That turneth all to gold:

For that which God doth touch and own
Cannot for less be told.

They are all gone into the world of light!
And I alone sit lingering here!

Observe the curious touch of scientific

And my sad thoughts doth clear.

observation about the properties of glass in Their very memory is fair and bright,
the third stanza. Herbert was one of
Bacon's main friends and counsellors in his
philosophic labours.

Oh what a thing is man! how far from power,
From settled peace and rest!

He is some twenty sev'ral men at least

Each sev'ral hour.

One while he counts of heaven, as of his treasure:
But then a thought creeps in,
And calls him coward, who for fear of sin
Will lose a pleasure.

Now he will fight it out, and to the wars;
Now cat his bread in peace,

And snudge in quiet: now he scorns increase;
Now all day spares.

O what a sight were man, if his attires

Did alter with his mind;

And, like a dolphin's skin, his clothes combined
With his desires!

reprinted (Pickering, 1847), and is within reach of any who care for a little volume which they are not likely soon to weary of.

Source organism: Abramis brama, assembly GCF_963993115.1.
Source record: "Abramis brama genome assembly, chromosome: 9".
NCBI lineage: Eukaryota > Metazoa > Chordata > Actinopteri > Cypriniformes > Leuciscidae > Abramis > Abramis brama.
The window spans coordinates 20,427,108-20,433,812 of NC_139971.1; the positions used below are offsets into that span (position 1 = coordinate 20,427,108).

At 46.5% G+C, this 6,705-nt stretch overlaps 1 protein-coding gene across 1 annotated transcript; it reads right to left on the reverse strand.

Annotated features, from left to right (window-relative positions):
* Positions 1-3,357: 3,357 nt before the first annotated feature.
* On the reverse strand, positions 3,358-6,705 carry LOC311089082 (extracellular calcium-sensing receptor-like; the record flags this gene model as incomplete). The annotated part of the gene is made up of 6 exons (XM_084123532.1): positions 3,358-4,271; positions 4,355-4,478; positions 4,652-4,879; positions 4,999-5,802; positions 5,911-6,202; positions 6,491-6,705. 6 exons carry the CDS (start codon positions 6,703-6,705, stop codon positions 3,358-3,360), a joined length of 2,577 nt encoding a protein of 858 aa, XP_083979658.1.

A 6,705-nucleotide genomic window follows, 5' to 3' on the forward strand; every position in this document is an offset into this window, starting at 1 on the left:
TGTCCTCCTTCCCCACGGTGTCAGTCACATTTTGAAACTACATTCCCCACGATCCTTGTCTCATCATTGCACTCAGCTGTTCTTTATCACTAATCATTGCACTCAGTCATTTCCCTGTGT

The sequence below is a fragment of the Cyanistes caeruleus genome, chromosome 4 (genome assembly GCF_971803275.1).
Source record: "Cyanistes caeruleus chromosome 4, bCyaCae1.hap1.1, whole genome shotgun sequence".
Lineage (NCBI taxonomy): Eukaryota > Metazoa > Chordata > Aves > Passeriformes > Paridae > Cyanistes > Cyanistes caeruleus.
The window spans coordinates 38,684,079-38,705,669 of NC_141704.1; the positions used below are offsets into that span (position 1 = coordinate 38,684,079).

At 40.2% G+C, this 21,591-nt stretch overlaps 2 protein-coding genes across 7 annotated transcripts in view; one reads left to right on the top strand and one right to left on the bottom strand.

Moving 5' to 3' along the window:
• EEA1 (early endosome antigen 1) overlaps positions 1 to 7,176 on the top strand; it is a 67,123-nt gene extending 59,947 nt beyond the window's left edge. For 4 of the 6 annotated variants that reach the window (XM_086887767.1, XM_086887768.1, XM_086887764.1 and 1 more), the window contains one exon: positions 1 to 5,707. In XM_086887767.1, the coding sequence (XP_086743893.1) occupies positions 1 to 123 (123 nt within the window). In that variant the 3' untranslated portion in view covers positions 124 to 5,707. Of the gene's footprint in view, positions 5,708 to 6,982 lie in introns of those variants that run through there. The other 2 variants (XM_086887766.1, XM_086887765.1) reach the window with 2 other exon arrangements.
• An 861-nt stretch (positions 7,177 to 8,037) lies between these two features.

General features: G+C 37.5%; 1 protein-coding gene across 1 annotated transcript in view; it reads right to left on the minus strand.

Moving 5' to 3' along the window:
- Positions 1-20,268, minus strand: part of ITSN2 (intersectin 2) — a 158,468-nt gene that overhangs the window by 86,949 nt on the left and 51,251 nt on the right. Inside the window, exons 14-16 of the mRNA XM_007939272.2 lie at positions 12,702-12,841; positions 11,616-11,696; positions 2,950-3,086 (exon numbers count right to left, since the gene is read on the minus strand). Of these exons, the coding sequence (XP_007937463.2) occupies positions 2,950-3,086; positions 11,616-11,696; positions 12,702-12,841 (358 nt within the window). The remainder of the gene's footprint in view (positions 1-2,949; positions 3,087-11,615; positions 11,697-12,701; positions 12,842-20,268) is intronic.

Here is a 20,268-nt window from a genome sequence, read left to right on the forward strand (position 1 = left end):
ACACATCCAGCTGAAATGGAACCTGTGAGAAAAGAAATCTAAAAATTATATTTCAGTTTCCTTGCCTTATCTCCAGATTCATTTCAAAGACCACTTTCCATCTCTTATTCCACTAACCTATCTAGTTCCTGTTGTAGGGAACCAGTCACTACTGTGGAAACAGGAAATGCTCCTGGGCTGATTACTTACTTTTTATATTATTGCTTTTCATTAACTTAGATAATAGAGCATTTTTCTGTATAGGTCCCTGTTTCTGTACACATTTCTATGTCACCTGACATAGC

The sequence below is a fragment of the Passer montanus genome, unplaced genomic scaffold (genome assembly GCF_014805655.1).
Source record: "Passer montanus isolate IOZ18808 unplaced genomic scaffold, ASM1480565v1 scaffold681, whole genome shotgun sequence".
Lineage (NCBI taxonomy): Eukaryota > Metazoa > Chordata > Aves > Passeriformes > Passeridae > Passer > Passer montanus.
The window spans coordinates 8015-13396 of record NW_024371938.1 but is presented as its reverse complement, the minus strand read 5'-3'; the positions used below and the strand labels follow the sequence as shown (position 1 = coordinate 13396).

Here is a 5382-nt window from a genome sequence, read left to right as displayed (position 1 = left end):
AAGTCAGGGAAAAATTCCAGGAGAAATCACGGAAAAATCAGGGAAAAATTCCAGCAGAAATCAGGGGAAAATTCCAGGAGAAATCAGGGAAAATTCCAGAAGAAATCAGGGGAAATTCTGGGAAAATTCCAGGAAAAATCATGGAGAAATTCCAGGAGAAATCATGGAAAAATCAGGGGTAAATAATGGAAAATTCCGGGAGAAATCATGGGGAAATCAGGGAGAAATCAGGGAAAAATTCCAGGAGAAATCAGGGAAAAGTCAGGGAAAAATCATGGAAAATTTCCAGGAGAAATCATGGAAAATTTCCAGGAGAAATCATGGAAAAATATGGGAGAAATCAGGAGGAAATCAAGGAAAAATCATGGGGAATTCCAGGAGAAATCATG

Surely if each one saw another's heart,
There would be no commerce,

No sale or bargain pass; all would disperse,
And live apart.

Lord, mend, or rather make us; one creation
Will not suffice our turn:
Except Thou make us daily, we shall spurn
Our own salvation.

Dear, beauteous death, the jewel of the just!
Shining nowhere but in the dark;

He builds a house, which quickly down must go, What mysteries do lie beyond thy dust,
As if a whirlwind blew
Could man outlook that mark!

And crusht the building: and it's partly true,
His mind is so.


There is a strange meditative about this poem; something almost dramatic in its analytic insight into human nature. My next example is an elegy on the loss of dear friends, from Henry Vaughan, a poet far less known than he deserves; a follower of Herbert's, who, if he has not all the strange, passionate intensity of his master, shows a greater fluency and sweetness. I wish I had space to quote from the charming preface (1654) to Vaughan's book, the "Silex Scintillans," in which he sets forth a little of his own life and of his ideas of bymn writing; but it has been beautifully

It glows and glitters in my cloudy breast
Like stars upon some gloomy grove,

Or those faint beams in which this hill is drest
After the sun's remove.

I see them walking in an air of glory,
Whose light doth trample on my days;

My days, which are at best but dull and hoary,
Mere glimmering and decays.

O holy hope! and high humility!
High as the heavens above!